Great White Shark Attacks Kayaker In Monterey Bay, California

StoryfulPublished: May 26, 20171,315,991 views
Published: May 26, 2017

A kayaker carelessly cruising the waters in Monterey Bay, California got the scare of a lifetime, when he had the sour pleasure to watch another kayaker get repeatedly attacked by a great white shark. Gene Mace captured the moment a kayaker was attacked by a great white shark in Monterey Bay, California, on March 18. Gene Mace and his wife were out in Monterey Bay when he noticed a man had been flipped from his kayak. Mace took out his camera and saw that the man was under attack by a great white shark. Mace continues to capture the attack as he tells his wife to call for help. His wife can be heard speaking to authorities over the phone.

The couple watches helplessly as the kayaker tries to swim away from the great white. After a few minutes, a boat approaches the kayaker and a man, Lt. Cmdr. Kyle Franklin, can be seen trying to help the kayaker up to the small sailboat.

“Suddenly, I heard a loud Bang as my kayak and I flew into the air. I landed on my boat, look back to it and to my horror saw a large great white shark no more than three feet away had my kayak in its mouth. I could clearly see its 2-inch teeth and its black eye that looked lifeless,” said Mace.

Franklin was out sailing with his wife and daughter when he saw the kayaker frantically swimming away from the shark. The video cuts off when Franklin approaches the kayaker, but a 29-foot Coast Guard Response Boat, stationed in Monterey Harbor, later arrived to rescue the kayaker, who was too tired and cold to get on the vessel on his own.

What an insane moment.

Modern white sharks lead a predominantly isolated way of life. Adult individuals can be found not only in the waters of the open ocean but also near the shoreline, where kayakers are most likely to be found, in fact. As a rule, the shark tries to keep as close as possible to the surface and prefers warm or moderately warm ocean waters. This shark has large, powerful jaws equipped with one to two rows of very large and wide, triangular teeth. All teeth have jagged edges. These muscular jaws enable the water predator to bite off not only cartilaginous tissues without too much effort but also large enough bones of their prey. The kayaker was just so darn lucky!

All of you who live near or visit shark-infested waters must remember that hungry white sharks are not particularly picky in choosing food and this is why videos like the one you had the chance to view at the top of the page are eery but not completely showing unexpected events.

What did you think about this video? Make sure you tell us more in the comments down below. If you like what you see, don’t forget to share it with others who might like it as well. It just might be the highlight of their day! Enjoy!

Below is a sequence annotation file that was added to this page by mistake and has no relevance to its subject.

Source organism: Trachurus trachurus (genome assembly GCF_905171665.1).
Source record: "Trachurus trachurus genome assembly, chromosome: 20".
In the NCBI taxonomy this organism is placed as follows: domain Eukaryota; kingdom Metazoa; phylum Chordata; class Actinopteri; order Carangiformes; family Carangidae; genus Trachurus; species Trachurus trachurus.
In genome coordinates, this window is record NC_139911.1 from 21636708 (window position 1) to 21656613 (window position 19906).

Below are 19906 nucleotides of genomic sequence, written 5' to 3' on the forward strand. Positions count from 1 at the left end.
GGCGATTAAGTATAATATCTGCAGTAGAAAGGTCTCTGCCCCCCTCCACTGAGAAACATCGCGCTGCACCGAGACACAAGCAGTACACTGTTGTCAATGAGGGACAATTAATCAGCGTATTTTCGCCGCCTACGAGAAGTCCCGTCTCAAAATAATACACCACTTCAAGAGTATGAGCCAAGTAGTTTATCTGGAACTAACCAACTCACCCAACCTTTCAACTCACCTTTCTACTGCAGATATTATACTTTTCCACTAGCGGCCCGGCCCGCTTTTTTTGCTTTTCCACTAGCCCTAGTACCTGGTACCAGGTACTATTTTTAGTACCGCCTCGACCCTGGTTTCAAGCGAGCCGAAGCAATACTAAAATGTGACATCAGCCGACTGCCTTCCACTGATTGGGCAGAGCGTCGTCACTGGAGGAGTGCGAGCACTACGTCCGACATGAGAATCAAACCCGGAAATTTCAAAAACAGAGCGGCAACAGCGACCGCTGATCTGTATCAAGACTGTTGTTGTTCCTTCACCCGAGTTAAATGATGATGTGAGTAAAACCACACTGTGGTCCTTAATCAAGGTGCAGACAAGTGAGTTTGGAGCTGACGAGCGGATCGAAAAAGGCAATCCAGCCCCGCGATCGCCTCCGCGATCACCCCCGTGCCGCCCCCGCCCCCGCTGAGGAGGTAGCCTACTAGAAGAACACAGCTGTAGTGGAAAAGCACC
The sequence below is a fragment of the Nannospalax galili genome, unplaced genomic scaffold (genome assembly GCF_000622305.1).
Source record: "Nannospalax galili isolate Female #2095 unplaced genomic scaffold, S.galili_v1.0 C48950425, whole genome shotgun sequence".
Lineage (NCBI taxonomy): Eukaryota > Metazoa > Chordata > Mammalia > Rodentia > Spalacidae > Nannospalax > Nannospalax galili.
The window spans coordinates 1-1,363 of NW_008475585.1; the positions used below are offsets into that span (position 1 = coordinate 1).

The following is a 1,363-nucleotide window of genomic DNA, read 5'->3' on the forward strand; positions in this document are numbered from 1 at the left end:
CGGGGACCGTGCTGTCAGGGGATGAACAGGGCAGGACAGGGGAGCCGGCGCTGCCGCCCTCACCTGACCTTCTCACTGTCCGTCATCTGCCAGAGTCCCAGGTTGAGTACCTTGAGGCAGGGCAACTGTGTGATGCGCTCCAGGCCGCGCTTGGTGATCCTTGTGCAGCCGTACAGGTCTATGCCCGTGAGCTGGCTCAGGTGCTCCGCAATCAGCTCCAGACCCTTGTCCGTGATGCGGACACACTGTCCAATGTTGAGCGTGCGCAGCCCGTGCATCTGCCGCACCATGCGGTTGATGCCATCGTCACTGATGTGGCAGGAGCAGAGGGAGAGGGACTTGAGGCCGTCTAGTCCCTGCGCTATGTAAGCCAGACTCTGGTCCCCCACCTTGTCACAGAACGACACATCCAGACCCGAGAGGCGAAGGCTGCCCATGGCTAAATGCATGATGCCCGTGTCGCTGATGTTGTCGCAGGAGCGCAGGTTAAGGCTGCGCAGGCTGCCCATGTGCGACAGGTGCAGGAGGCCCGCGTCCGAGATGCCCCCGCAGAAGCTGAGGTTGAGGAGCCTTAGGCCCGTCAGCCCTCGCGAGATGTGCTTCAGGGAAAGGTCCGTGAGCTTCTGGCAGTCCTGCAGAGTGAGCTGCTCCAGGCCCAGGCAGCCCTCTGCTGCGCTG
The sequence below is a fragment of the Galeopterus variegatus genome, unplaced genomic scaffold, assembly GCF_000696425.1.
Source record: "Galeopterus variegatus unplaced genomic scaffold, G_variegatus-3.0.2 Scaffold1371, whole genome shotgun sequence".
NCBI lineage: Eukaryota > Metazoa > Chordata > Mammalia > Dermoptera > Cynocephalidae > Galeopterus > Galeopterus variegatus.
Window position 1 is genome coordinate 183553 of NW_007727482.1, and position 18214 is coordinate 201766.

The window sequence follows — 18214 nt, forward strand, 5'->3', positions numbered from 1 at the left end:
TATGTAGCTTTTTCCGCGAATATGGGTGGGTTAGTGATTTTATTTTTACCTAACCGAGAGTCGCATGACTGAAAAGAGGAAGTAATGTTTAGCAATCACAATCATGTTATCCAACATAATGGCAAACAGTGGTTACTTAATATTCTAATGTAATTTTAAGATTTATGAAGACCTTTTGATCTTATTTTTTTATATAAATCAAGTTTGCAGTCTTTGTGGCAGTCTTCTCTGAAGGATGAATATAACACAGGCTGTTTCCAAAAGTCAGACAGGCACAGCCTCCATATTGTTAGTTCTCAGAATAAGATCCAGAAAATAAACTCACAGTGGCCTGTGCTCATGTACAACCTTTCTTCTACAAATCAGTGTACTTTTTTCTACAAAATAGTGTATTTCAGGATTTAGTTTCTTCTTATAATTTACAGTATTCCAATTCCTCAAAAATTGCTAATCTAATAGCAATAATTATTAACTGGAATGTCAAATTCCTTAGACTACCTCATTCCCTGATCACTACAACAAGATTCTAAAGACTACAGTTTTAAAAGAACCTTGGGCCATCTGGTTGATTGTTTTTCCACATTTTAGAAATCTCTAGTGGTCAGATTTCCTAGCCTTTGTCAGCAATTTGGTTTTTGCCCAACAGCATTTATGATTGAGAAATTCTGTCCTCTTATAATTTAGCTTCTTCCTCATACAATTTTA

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    Comments

    12 comments

    • 2 rumbles
      Tiburonita · 1 year ago

      No attack. Only a shark returning a man's kayak after he fell out of it. Thanks for perpetuating the horrible reputation sharks are already forced to bear. Ridiculous.

      • 1 rumble
        johnsmomsdog · 1 year ago

        Uh yeah right because the shark had nothing to do with flipping the guys kayak over. Thanks for perpetuating stupid comments. SMH.

      • 1 rumble
        Carshowlvr · 9 weeks ago

        Obviously a retreiver shark.

    • 3 rumbles
      The_Floyd · 1 year ago

      Way to go Mace. One minute and fifteen seconds before it occurs to you to have your wife call for help. Make sure you get that video, man. Might make you famous on YouTube, after all.

      • 1 rumble
        Chesapeakes · 3 weeks ago

        My thoughts exactly!!

    • 1 rumble
      gypsysoul72 · 1 year ago

      And WHY did it take that long for the guy to finally tell his wife to call someone for help> smh

    • 1 rumble
      Joeythelip · 20 weeks ago

      RUMBLE YOUR VIDEOS ARE THE WORST!!

    • 1 rumble
      Johnson05 · 10 weeks ago

      Why didn’t the guy that was filming pick the kayaker up he was on a boat I just don’t get that

      • 1 rumble
        Chesapeakes · 3 weeks ago

        How do you know this couple was on a boat? Could be a beach cabin too

    • 1 rumble
      Carshowlvr · 9 weeks ago

      I had a similar situation happen to me in the Florida Gulf. Huge shark came up and banged my kayak, almost knocked me out. I quickly paddled to shore, never again would I kayak in the ocean. How do surfers do it.

    • 1 rumble
      FURumbleIHateYou · 6 weeks ago

      Was this article written using voice to text? It must be a program that auto-writes articles using snippets from collective human written news stories. I mean, I proofread my FB posts. The amount of typos in this article are preposterous. Dude, turn on auto correct. If this is a human writing this article, I hate the fact that you have this job. Jerk.